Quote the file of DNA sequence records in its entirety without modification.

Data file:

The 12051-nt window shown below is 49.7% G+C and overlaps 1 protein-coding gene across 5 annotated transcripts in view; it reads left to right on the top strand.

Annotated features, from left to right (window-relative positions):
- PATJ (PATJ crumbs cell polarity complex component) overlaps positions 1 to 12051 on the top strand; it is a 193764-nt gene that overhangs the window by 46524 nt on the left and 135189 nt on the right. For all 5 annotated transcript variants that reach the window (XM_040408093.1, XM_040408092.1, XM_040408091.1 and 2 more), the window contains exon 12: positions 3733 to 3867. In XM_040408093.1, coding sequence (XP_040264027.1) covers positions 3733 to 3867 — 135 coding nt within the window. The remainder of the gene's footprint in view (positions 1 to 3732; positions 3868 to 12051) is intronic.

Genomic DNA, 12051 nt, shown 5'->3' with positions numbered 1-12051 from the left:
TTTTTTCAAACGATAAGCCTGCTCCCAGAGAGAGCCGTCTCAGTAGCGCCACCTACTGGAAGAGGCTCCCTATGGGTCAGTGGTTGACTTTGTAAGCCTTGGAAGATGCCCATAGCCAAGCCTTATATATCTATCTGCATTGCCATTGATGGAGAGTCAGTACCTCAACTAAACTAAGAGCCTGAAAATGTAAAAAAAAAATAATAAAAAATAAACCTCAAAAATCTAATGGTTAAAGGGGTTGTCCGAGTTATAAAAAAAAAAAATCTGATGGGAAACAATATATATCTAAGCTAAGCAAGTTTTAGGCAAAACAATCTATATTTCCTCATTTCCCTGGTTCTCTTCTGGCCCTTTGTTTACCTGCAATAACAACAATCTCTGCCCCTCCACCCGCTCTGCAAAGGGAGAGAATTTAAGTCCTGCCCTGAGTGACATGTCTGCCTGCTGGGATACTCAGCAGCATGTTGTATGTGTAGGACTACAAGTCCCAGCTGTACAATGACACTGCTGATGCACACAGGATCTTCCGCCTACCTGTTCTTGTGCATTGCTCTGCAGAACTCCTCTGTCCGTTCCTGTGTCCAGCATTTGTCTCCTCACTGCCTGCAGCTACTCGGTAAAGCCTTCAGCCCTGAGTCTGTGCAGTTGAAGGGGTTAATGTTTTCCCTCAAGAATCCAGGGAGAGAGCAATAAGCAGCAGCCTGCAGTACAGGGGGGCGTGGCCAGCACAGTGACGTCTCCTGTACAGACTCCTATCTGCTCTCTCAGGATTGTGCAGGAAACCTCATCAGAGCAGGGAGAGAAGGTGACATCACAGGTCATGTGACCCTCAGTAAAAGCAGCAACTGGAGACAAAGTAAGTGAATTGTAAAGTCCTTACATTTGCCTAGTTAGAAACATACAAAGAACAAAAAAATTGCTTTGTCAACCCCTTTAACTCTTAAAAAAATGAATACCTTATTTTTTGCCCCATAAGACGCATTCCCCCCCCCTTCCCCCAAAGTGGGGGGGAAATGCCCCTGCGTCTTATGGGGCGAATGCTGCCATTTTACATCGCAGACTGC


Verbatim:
The 12051-nt window shown below is 49.7% G+C and overlaps 1 protein-coding gene across 5 annotated transcripts in view; it reads left to right on the top strand.

Annotated features, from left to right (window-relative positions):
- PATJ (PATJ crumbs cell polarity complex component) overlaps positions 1 to 12051 on the top strand; it is a 193764-nt gene that overhangs the window by 46524 nt on the left and 135189 nt on the right. For all 5 annotated transcript variants that reach the window (XM_040408093.1, XM_040408092.1, XM_040408091.1 and 2 more), the window contains exon 12: positions 3733 to 3867. In XM_040408093.1, coding sequence (XP_040264027.1) covers positions 3733 to 3867 — 135 coding nt within the window. The remainder of the gene's footprint in view (positions 1 to 3732; positions 3868 to 12051) is intronic.

Genomic DNA, 12051 nt, shown 5'->3' with positions numbered 1-12051 from the left:
TTTTTTCAAACGATAAGCCTGCTCCCAGAGAGAGCCGTCTCAGTAGCGCCACCTACTGGAAGAGGCTCCCTATGGGTCAGTGGTTGACTTTGTAAGCCTTGGAAGATGCCCATAGCCAAGCCTTATATATCTATCTGCATTGCCATTGATGGAGAGTCAGTACCTCAACTAAACTAAGAGCCTGAAAATGTAAAAAAAAAATAATAAAAAATAAACCTCAAAAATCTAATGGTTAAAGGGGTTGTCCGAGTTATAAAAAAAAAAAATCTGATGGGAAACAATATATATCTAAGCTAAGCAAGTTTTAGGCAAAACAATCTATATTTCCTCATTTCCCTGGTTCTCTTCTGGCCCTTTGTTTACCTGCAATAACAACAATCTCTGCCCCTCCACCCGCTCTGCAAAGGGAGAGAATTTAAGTCCTGCCCTGAGTGACATGTCTGCCTGCTGGGATACTCAGCAGCATGTTGTATGTGTAGGACTACAAGTCCCAGCTGTACAATGACACTGCTGATGCACACAGGATCTTCCGCCTACCTGTTCTTGTGCATTGCTCTGCAGAACTCCTCTGTCCGTTCCTGTGTCCAGCATTTGTCTCCTCACTGCCTGCAGCTACTCGGTAAAGCCTTCAGCCCTGAGTCTGTGCAGTTGAAGGGGTTAATGTTTTCCCTCAAGAATCCAGGGAGAGAGCAATAAGCAGCAGCCTGCAGTACAGGGGGGCGTGGCCAGCACAGTGACGTCTCCTGTACAGACTCCTATCTGCTCTCTCAGGATTGTGCAGGAAACCTCATCAGAGCAGGGAGAGAAGGTGACATCACAGGTCATGTGACCCTCAGTAAAAGCAGCAACTGGAGACAAAGTAAGTGAATTGTAAAGTCCTTACATTTGCCTAGTTAGAAACATACAAAGAACAAAAAAATTGCTTTGTCAACCCCTTTAACTCTTAAAAAAATGAATACCTTATTTTTTGCCCCATAAGACGCATTCCCCCCCCCTTCCCCCAAAGTGGGGGGGAAATGCCCCTGCGTCTTATGGGGCGAATGCTGCCATTTTACATCGCAGACTGC